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Hertziana Studies in Art History

Hertziana Studies in Art History, HSAH in short, is the digital publication series for all Hertziana-related scientific output. Its goal is to provide the ideal environment for publications that gain the most from the native digital format through web links, semantic annotations, interactive content and linked open data connections (to name a few).
At the moment there is no option for direct submissions for publication, given that all volumes are curated directly by the coordinators of conferences and workshops, but there might be calls for papers related to specific research areas in the future.

 


Vol. 3 - 2024
From Hype to Reality: Artificial Intelligence in the Study of Art and Culture

Edited by Eva Cetinić & Darío Negueruela del Castillo
ISBN: 978-3-949381-02-7 DOI: 10.48431/hsah.03 

As technologies related to AI (artificial intelligence) are progressing intensively, the hype surrounding the acronym 'AI' have become an evolving but persistent phenomenon. However, the reality of working with AI technologies often remains distant from its idealized representation and involves many constraints and difficulties, which become particularly obvious in interdisciplinary research contexts. In recent years, the critical discourse on AI has also gained momentum, partly due to the increasing interest of scholars in the arts and humanities in exploring AI technologies and the implications of their widespread integration. This collection comprises short articles from scholars who undertook the challenging task of examining various aspects of AI in the context of art and culture. It combines approaches that explore how AI technologies can be applied to study art and culture, as well as how arts and humanities-based theories and methodologies contribute to contextualizing and critically assessing AI technologies. This volume consolidates contributions from scholars from diverse disciplines, including art history, media studies, philosophy, anthropology, digital humanities, and computer science. It offers a unique selection of insightful articles that provide valuable cross-disciplinary perspectives, fostering a deeper understanding of the dynamic intersection between AI, art, and culture.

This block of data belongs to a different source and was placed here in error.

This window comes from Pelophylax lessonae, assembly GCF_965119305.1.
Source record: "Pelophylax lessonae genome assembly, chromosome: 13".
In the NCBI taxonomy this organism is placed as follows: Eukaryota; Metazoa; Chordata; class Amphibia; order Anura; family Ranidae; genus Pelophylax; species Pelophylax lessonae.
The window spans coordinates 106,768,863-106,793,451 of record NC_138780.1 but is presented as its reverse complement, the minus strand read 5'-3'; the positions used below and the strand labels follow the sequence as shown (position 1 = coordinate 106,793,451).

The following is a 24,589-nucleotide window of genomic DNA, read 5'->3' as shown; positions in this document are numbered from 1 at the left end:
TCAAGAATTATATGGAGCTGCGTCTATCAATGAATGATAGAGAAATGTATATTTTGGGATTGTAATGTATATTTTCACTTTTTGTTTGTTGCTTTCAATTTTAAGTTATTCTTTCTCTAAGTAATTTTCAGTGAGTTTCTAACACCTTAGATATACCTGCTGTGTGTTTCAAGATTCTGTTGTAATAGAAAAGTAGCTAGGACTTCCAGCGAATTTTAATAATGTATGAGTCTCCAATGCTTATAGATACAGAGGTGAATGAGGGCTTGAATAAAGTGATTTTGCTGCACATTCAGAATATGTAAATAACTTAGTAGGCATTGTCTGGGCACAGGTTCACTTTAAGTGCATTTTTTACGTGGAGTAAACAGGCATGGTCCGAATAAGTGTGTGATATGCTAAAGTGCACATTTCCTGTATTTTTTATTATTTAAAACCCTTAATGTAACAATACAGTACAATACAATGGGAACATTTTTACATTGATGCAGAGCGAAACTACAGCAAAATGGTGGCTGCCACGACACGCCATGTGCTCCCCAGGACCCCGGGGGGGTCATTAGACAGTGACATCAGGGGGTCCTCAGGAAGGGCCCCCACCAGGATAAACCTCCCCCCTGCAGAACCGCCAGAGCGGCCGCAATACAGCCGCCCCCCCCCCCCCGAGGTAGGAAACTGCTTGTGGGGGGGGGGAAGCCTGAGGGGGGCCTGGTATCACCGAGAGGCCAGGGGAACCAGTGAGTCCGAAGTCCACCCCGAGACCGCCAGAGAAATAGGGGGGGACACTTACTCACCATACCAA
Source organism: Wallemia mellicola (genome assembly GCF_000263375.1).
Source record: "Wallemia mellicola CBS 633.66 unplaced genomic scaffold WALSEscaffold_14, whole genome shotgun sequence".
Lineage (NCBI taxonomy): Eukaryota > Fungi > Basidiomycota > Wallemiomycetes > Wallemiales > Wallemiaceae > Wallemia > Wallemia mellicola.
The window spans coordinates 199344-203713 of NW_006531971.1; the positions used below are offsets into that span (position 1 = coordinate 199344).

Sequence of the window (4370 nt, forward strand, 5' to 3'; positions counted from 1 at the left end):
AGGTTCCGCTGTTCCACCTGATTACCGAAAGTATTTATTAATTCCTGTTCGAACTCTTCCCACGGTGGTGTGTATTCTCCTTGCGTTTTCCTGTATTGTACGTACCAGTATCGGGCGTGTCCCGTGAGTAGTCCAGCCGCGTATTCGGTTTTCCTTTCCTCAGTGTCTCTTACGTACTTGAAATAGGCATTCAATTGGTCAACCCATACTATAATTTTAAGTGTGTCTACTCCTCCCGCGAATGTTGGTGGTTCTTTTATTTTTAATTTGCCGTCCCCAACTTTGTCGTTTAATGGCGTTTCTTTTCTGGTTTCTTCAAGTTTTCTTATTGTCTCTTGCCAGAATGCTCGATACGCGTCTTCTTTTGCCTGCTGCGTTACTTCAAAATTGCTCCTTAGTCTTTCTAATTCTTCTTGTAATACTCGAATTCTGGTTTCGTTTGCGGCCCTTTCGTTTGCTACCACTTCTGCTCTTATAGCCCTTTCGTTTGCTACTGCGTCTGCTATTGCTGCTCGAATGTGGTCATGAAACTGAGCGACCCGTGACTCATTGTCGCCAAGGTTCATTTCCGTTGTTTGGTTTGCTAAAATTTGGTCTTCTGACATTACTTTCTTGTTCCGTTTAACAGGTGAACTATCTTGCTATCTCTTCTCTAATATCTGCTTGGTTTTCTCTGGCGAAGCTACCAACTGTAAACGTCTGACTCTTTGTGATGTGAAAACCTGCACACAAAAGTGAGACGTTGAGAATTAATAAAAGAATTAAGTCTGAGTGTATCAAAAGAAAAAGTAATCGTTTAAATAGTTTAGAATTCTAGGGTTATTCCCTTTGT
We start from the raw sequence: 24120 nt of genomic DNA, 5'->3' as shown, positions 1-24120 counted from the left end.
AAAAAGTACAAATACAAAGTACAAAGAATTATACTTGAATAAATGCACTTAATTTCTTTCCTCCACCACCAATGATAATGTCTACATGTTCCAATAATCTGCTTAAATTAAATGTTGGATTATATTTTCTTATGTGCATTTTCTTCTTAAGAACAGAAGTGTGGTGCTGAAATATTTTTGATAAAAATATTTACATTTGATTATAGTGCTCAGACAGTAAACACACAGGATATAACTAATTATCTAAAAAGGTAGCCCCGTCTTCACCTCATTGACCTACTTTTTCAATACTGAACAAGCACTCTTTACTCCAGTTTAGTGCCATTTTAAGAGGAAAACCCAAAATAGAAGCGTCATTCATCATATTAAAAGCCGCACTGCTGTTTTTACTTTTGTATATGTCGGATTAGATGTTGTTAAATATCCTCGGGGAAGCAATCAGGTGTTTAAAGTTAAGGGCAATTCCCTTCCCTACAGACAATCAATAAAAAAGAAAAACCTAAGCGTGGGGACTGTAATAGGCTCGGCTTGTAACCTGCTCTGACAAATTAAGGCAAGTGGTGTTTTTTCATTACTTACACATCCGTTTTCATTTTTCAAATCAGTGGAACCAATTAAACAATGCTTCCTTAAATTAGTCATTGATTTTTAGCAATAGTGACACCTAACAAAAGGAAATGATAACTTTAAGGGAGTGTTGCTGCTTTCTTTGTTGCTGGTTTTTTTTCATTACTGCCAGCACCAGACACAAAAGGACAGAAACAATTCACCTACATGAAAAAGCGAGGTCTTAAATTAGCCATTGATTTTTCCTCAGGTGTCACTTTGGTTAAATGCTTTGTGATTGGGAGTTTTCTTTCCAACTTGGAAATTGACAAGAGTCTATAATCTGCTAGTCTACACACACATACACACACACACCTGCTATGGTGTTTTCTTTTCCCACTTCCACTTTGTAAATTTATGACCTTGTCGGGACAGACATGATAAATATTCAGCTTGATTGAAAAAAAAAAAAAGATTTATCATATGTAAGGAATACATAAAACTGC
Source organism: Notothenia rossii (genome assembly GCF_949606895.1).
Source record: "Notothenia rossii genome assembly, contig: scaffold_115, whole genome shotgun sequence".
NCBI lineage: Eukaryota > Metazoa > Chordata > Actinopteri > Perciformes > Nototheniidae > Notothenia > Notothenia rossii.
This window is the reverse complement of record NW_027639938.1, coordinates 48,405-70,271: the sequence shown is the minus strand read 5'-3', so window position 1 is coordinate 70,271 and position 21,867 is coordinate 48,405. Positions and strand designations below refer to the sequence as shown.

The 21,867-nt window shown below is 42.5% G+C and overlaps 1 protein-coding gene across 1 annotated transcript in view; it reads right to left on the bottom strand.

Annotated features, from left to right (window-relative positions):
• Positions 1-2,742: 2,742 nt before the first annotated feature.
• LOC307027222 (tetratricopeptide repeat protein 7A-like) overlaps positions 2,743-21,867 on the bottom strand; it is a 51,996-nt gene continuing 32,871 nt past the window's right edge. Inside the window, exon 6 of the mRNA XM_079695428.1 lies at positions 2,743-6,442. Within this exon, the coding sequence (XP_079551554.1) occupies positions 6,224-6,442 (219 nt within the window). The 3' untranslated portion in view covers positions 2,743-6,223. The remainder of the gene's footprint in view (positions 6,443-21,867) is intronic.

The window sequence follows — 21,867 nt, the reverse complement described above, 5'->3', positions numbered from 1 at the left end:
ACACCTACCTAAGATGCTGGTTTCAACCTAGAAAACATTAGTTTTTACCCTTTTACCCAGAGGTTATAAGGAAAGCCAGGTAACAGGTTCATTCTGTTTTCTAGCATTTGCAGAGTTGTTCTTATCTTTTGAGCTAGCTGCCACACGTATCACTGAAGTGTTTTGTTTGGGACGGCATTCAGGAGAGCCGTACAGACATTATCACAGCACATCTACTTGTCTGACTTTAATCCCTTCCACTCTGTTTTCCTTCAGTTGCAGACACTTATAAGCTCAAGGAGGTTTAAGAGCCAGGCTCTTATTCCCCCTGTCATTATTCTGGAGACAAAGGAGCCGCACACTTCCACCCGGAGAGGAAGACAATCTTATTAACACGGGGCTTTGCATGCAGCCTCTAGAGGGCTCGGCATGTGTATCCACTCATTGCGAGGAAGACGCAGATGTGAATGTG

Eva Cetinić
Introduction

Amanda Wasielewski
The Reification of Style in AI Image Generation

Nuria Rodríguez-Ortega
Exploring the Concept of Transduction to Interpret AI-Generated Images

Bokar N'Diaye
Stochastic Parrots in the Ancient City?

Dejan Grba
Incidental Reverberations: Poetic Similarities in AI Art

Arif Kornweitz
Inside the High-Dimensional White Cube

Dominik Vrabič Dežman
Interrogating the Deep Blue Sublime: Images of Artificial Intelligence in Public Media

Pepe Ballesteros Zapata
Evolving Methodologies: Computation in Art History

Valentine Bernasconi
Automated Body Pose Estimation on Painting: A Crisis of Uncertainty

Piera Riccio & Nuria Oliver
A Techno-Feminist Perspective on the Algorithmic Censorship of Artistic Nudity

Anne-Laure Oberson
Making Sense of AI Generated Images in the Process of Imagination


Vol. 2 - 2023
Visualizing Complexities. Practices and Heuristics of Digital Models in Art History

Edited by Nicola Camerlenghi, Tanja Michalsky & Elisabetta Scirocco
ISBN: 978-3-949381-01-0 DOI: 10.48431/hsah.02